A Los Angeles woman’s labor of love has helped thousands of blind dogs regain their confidence and quality of life.
It was about 10 years ago that Silvie Bordeaux’s toy poodle Muffin was diagnosed with cataracts.
“There was one day he just walked into the wall and then fell down the stairs,” she said. “And I was like, oh, my God, what’s going on?”
She took Muffin to an ophthalmologist and tests showed that Muffin was going blind.
“I was very upset about it, and different people were telling me I should think about putting [Muffin] to sleep, that it’s cruel to have a blind dog, and I thought that was crazy,” she said.
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Bordeaux did a lot of research and found that there was nothing on the market to help blind dogs.
She got to work on creating a device. During the time she was working on it, Muffin had to have emergency surgery due to a mass in his stomach, and there was fear he wouldn’t make it.
“I got on my hands and knees and I plead that God, please help my little guy, and I promise his name won’t be in vain,” she said. “And if this device works, I’ll do everything I can to get it on the market and we’ll be advocates, we’ll be of service for blind dogs. So literally, it’s a love story.”
After “enough prototypes to fill a museum,” Bordeaux said, she finally settled on the right design and called it Muffin’s Halo for Blind Dogs.
The Halo Effect
The halo consist of three pieces: A harness, what Bordeaux calls the “angel wing”—a raised collar that supports the halo ring—and the halo itself, inserted into the wing.
Bordeaux said the harness can feel like a Thundershirt pressure wrap on some dogs. “It makes the dogs feel cuddled, so it eases the anxiety,” she said.
The wing has lightweight foam inside.
“So, when a dog bumps into a hard object, it absorbs the impact, creating like a little bumper glide. You know, like when you’re in a bumper car, you just bounce off the walls. Well, that’s what happens. And with the material I use for the halo, it also redirects them, so it pushes them away and creates a nice glide for them.“
Dogs can eat, sleep, and play with the halo on.
Bordeaux said dogs can sense their improved mobility almost immediately. “You put the halo on them and then all of a sudden, they realize, ‘Oh, my God,’ and they start moving quick, their tails are wagging,” she said.
Every Angel Deserves a Halo
Bordeaux said she receives letters from people who say Muffin’s Halo has transformed their dog.
“You gave me my baby back, my boy just greeted me at the door for the first time in four months, you know,” she said. “Or little Mickey now is going back and playing in his favorite room because he can find it. And he’s so confident and I’m chasing him all the time. He’s so happy.”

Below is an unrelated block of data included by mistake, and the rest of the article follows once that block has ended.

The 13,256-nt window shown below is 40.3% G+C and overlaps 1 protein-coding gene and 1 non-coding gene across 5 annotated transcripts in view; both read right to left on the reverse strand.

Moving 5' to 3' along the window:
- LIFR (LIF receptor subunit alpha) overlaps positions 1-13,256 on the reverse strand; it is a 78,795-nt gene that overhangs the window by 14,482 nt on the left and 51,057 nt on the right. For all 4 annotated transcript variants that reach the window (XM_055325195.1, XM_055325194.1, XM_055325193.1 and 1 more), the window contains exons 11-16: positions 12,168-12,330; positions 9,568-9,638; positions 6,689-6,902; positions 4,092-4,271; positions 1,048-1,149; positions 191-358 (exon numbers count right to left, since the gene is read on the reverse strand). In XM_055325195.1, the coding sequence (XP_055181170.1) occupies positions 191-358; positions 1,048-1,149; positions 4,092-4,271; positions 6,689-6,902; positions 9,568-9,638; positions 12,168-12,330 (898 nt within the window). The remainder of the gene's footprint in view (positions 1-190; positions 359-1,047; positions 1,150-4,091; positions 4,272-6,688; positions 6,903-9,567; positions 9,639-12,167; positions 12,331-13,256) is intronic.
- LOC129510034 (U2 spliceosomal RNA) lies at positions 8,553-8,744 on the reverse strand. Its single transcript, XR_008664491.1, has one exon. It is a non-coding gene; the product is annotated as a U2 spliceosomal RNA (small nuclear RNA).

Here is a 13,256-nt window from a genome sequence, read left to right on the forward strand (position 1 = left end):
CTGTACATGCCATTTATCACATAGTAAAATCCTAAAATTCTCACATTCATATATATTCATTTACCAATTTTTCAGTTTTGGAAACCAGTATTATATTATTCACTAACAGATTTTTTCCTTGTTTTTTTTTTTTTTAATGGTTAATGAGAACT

The halo has received multiple awards and been named to top pet products lists.
You gave me my baby back, my boy just greeted me at the door for the first time in four months.
Dogs can lose their sight for a number of reasons, including cataracts, glaucoma, trauma, or sudden acquired retinal degeneration syndrome (SARDS).
Blind senior dogs can become sedentary, and the halo can give them confidence to move around.
“Blind dogs do what we call mapping, so they’ll bump into something and they’ll smell to memorize the smell to know OK, I better slow down here, this is a hard surface,” she said. “They map the whole place.”
Bordeaux said the halo gets dogs thinking, moving, and exploring.
“It has them having a great quality of life verses being sad in the bed, sleeping all day,” she said.
A Halo for all Shapes and Sizes
The halo is for little dogs, big dogs, and all sizes in between, and the harness comes in red, white, blue, and pink.
In addition, there are black and gray wings that have “blind” printed on them.
“The reason I designed it with ‘blind’ is because, with the angel wings, sometimes people thought it was just a costume,” said Bordeaux.
Once people see that the dog is blind, they understand.
“And they also proceed with caution when they’re approaching a blind dog. You can’t just directly go put your hand right in their face…it startles,” she said.
Giving Blind Dogs a Second Chance
“What I found out in the beginning, was that a lot of dogs were being dumped at the shelters and put to sleep, and I was just like, this is crazy,” said Bordeaux.
She felt so fortunate that Muffin had a second chance she decided to create a nonprofit called Second Chances for Blind Dogs.
“So if (people) couldn’t afford to buy a halo, then we had the foundation that would donate them,” she said.
Last year alone, Second Chances helped more than 1,000 dogs.
“We’ve also helped some blind dogs who had painful glaucoma get their eyes removed,” said Bordeaux.
Bordeaux’s dream is for all blind dogs in shelters and rescues to be wearing Muffin’s Halos to help them navigate themselves into their forever homes and take the stigma of blindness away.
So far, Muffin’s Halo has helped more than 50,000 dogs all over the world.
“We’ve come a long way,” Bordeaux said. “I’m so proud.”